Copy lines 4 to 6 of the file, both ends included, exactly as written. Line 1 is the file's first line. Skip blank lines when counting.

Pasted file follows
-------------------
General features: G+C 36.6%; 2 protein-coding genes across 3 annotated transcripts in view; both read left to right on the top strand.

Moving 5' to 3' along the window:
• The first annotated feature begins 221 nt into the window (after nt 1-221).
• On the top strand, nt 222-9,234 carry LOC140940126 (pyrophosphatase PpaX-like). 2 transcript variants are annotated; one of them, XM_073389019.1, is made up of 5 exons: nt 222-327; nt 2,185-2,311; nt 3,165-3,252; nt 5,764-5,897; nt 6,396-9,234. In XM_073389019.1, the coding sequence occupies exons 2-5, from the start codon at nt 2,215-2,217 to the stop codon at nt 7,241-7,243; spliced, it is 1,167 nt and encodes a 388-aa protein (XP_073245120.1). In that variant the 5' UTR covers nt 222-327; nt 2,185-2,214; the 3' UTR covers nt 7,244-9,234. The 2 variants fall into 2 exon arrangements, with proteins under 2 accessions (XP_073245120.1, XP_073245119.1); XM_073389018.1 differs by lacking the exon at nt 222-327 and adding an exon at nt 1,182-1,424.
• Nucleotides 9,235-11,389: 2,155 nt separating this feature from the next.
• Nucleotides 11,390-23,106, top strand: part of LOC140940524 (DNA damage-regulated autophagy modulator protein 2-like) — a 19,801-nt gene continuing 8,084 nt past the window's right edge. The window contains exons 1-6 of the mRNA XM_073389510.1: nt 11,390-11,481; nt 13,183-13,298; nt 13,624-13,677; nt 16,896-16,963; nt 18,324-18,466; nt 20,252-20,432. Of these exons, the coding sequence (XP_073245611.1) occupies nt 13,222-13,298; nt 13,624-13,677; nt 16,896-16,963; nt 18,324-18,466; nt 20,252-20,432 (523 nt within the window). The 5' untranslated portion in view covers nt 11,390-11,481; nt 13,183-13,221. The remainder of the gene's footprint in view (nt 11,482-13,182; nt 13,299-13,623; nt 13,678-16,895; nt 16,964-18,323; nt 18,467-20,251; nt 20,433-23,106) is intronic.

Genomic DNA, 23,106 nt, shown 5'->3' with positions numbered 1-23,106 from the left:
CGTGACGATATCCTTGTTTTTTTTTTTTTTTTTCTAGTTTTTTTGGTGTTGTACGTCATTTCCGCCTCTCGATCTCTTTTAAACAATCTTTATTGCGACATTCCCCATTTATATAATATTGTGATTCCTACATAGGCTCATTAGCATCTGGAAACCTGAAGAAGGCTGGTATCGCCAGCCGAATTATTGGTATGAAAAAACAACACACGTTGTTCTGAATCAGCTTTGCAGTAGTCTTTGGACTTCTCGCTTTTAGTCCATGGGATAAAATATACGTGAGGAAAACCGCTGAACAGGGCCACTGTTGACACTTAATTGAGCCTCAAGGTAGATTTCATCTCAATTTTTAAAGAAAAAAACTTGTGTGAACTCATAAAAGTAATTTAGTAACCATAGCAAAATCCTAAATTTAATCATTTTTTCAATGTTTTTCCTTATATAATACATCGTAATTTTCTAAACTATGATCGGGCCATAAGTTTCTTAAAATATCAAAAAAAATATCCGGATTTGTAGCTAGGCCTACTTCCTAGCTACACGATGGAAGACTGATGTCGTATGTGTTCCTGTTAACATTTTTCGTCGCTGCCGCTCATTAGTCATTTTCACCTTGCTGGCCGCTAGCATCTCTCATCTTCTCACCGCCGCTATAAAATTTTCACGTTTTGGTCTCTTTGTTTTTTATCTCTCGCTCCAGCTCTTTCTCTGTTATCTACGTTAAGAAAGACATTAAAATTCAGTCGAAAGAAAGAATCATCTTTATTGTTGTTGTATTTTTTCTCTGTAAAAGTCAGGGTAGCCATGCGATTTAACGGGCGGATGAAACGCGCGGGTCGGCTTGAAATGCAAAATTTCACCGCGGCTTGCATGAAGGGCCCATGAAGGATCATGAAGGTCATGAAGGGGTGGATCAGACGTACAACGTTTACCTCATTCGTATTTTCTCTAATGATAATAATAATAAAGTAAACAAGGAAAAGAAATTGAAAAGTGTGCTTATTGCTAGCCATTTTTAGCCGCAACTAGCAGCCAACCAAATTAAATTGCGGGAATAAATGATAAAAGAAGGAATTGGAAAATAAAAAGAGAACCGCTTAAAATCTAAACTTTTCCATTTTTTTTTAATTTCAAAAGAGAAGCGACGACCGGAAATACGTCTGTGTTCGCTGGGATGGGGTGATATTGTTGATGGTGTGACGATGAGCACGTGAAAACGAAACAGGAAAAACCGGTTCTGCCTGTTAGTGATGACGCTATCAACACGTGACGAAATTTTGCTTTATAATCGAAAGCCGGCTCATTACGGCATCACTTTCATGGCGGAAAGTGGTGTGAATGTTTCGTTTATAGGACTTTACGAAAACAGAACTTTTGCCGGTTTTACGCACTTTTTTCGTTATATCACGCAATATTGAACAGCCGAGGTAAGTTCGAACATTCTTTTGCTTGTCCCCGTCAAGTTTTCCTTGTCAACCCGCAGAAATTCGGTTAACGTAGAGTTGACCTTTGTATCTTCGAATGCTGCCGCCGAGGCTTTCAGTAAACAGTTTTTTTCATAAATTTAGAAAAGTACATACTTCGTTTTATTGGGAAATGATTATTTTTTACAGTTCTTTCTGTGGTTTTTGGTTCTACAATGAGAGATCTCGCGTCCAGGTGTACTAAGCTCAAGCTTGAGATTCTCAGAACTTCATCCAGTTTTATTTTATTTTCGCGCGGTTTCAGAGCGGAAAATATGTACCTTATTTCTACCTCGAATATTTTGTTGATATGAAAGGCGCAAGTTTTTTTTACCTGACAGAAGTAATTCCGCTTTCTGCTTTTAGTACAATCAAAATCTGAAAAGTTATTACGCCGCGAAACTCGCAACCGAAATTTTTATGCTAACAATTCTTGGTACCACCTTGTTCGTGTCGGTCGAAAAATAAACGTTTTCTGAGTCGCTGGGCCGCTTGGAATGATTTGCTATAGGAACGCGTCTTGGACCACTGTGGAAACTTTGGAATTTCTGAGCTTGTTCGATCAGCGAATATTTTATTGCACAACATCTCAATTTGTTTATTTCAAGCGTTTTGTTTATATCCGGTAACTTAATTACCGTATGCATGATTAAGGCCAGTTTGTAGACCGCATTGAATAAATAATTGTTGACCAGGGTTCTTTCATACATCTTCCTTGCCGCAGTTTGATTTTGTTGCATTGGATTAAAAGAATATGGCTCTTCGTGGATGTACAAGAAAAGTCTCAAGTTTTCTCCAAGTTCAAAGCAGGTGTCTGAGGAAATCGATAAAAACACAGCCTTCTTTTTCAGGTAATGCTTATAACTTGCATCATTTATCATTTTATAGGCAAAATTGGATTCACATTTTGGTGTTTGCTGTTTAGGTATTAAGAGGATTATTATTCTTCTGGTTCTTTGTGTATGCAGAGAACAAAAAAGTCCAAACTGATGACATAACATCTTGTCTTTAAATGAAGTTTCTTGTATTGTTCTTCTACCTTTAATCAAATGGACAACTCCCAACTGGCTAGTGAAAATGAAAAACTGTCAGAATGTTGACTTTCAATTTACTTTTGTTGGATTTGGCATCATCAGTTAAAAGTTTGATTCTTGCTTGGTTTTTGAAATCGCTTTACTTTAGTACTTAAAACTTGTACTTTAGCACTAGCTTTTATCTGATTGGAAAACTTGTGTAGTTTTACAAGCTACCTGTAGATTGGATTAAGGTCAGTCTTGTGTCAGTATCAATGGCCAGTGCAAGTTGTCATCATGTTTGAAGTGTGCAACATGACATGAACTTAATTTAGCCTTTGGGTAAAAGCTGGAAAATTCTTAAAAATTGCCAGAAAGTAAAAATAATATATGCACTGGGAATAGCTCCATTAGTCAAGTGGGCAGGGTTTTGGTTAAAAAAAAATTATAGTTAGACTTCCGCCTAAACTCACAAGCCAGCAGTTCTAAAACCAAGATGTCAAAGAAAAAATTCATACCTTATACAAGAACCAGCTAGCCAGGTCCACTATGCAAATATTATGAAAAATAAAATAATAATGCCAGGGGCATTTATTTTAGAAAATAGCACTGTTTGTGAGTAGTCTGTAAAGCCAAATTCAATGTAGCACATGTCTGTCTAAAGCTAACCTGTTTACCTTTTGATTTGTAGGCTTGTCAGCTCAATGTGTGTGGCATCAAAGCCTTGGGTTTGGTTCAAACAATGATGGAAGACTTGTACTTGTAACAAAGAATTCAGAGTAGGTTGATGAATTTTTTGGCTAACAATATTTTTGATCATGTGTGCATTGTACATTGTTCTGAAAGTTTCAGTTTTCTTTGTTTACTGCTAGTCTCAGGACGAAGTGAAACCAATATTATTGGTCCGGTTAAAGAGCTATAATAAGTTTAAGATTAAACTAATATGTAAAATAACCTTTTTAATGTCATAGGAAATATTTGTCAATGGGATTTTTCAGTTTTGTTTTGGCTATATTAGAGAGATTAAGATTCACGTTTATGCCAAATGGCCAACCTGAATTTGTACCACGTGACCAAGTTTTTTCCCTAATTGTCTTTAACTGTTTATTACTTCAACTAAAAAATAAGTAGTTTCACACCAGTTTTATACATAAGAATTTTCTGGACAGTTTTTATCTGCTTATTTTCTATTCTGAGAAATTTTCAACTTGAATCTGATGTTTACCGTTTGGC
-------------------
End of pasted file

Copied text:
• On the top strand, nt 222-9,234 carry LOC140940126 (pyrophosphatase PpaX-like). 2 transcript variants are annotated; one of them, XM_073389019.1, is made up of 5 exons: nt 222-327; nt 2,185-2,311; nt 3,165-3,252; nt 5,764-5,897; nt 6,396-9,234. In XM_073389019.1, the coding sequence occupies exons 2-5, from the start codon at nt 2,215-2,217 to the stop codon at nt 7,241-7,243; spliced, it is 1,167 nt and encodes a 388-aa protein (XP_073245120.1). In that variant the 5' UTR covers nt 222-327; nt 2,185-2,214; the 3' UTR covers nt 7,244-9,234. The 2 variants fall into 2 exon arrangements, with proteins under 2 accessions (XP_073245120.1, XP_073245119.1); XM_073389018.1 differs by lacking the exon at nt 222-327 and adding an exon at nt 1,182-1,424.
• Nucleotides 9,235-11,389: 2,155 nt separating this feature from the next.
• Nucleotides 11,390-23,106, top strand: part of LOC140940524 (DNA damage-regulated autophagy modulator protein 2-like) — a 19,801-nt gene continuing 8,084 nt past the window's right edge. The window contains exons 1-6 of the mRNA XM_073389510.1: nt 11,390-11,481; nt 13,183-13,298; nt 13,624-13,677; nt 16,896-16,963; nt 18,324-18,466; nt 20,252-20,432. Of these exons, the coding sequence (XP_073245611.1) occupies nt 13,222-13,298; nt 13,624-13,677; nt 16,896-16,963; nt 18,324-18,466; nt 20,252-20,432 (523 nt within the window). The 5' untranslated portion in view covers nt 11,390-11,481; nt 13,183-13,221. The remainder of the gene's footprint in view (nt 11,482-13,182; nt 13,299-13,623; nt 13,678-16,895; nt 16,964-18,323; nt 18,467-20,251; nt 20,433-23,106) is intronic.